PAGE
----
Another point can be made while thinking about discussions with friends and/or family with whom you know you disagree. Acknowledge that their, as well as your, positions are each likely based entirely on their and your separate belief systems, respectively. A quote from St. Thomas Aquinas is appropriate here: “To one who has faith, no explanation is necessary. To one without faith, no explanation is possible.” This does not only apply to religious issues. It applies whenever both parties have different beliefs about the starting point of the same issue. Is the mRNA safe to use or not? The arguments can be endless, but it will ultimately come down to the belief of the person whether they agree or disagree. Each side will point to their facts which the other side will rebut with their facts. At the end of the day, they will end the discussion but only accept what their beliefs tell them.
If you listen carefully, each side may list innumerable ‘facts’, anecdotes, examples, etc. to support their position, which is actually derived from their beliefs and defends their position (which will be the same as done by the other side’s position). As St. Thomas’ quote teaches us, since you are expecting the other side to abandon their beliefs (the only way you can win the argument) you will not succeed as “no explanation is possible.”
In business, when two sides are negotiating for example to buy/sell a piece of equipment, there is an underlying premise that is a common goal. The exchange of one thing (usually money) for another thing (say, a piece of equipment). As a result, the two have a common goal, to effectuate the exchange.
Both parties enter the negotiation with the goal of making the exchange happen to satisfy each side’s needs. They make their points about why the buyer should buy from the seller at a certain price, with certain delivery date and that the equipment will have all the features the buyer needs. The discussions go back and forth until agreement is reached with each side giving in where they can to conclude the deal. Good negotiators learn that listening to the other side is often more beneficial than talking.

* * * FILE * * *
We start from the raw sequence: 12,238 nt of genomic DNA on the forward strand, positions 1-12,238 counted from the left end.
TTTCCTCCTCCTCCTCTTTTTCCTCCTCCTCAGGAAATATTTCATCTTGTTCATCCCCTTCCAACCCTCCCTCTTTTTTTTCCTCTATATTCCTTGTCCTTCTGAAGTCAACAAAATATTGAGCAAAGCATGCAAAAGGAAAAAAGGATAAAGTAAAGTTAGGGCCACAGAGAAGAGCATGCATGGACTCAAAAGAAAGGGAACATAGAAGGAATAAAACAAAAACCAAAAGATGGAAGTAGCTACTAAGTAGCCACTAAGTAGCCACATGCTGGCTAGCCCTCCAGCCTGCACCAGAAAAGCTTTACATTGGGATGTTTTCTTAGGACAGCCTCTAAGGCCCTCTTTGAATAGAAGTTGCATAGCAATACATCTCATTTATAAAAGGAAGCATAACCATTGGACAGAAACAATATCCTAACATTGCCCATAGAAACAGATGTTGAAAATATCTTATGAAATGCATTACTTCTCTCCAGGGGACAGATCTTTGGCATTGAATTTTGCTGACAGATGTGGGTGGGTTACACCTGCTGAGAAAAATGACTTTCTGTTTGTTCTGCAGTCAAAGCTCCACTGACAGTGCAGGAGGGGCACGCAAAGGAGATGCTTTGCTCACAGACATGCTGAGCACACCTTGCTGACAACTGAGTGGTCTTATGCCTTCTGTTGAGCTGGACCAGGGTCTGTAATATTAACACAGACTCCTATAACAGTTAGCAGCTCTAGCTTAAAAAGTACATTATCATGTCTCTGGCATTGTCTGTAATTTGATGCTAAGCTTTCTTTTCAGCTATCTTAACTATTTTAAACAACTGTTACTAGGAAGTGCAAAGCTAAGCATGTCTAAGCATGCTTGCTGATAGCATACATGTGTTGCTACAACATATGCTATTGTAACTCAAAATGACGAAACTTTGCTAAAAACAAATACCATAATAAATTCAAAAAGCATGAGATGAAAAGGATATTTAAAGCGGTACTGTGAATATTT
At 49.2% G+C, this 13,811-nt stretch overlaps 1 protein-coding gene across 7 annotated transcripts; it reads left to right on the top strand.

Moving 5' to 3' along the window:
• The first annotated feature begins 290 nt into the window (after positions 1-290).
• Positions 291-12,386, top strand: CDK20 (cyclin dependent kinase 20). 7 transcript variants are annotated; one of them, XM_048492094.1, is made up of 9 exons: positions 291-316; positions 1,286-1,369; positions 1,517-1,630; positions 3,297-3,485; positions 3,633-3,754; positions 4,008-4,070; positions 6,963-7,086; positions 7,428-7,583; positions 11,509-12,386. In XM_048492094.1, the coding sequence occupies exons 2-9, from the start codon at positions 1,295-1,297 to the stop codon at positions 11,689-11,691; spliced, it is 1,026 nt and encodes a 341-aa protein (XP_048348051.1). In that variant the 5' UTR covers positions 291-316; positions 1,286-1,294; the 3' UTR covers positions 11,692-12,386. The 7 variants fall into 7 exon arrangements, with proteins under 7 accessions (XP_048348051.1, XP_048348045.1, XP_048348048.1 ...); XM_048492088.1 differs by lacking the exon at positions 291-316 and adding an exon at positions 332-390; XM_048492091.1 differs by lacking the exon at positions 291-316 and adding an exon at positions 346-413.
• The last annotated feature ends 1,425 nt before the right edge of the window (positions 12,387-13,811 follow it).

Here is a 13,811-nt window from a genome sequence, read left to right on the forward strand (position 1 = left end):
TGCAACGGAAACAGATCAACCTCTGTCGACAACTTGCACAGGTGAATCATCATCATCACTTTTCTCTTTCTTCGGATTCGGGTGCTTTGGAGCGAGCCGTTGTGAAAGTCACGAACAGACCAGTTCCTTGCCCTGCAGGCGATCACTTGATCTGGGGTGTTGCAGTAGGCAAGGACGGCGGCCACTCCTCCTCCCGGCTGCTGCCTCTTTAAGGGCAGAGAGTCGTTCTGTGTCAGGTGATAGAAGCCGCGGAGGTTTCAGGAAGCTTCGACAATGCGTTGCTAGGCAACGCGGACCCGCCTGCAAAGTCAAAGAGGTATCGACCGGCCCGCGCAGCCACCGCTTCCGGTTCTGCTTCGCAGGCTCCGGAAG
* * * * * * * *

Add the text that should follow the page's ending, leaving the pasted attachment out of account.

While the discussions with friends and family resemble the negotiations for a piece of equipment and similar arguments are made, there is one basic element that is misunderstood. What is the common goal?
The common goal for family and friends, is the relationship with those family and friends, “If you would/could just see it from my point of view we could be close friends again!”. This differs as with the equipment example in which after the sales is completed, the parties may never speak to each other again. We want to be close and engaged with our family and friends as perhaps we once were, but we’ve discovered that the beliefs we have become comfortable with, those beliefs that allow us to see life in a way that lets us feel as though we ‘get it’ (or somehow explains life’s meaning to us or at least allows us to endure lower amounts of stress into our lives) are different from our friends and family. Like a good negotiator, listening can be more important than talking.
The differences that are going on now in society have been going on for several millennia. Plato, in The Republic, argued that, in today’s language, it takes a village to raise a child. Children belong to the group, parents not so much. But Aristotle, Plato’s pupil argued against that and said the family was the basic unit of society. The family was paramount. In one sense, nothing has really changed in all these years since the same belief systems are being fought over, and over, and over again.
While the answer to our differences seems to remain elusive, perhaps the one thing that both sides can agree on is that forcing the other side to accept our viewpoint will never work. This is equivalent to a mugging using one side’s viewpoints instead of a gun. One side might temporarily get what they want through force, but there will never be the warm relationship that could have been achieved had only the mugger asked rather than stolen.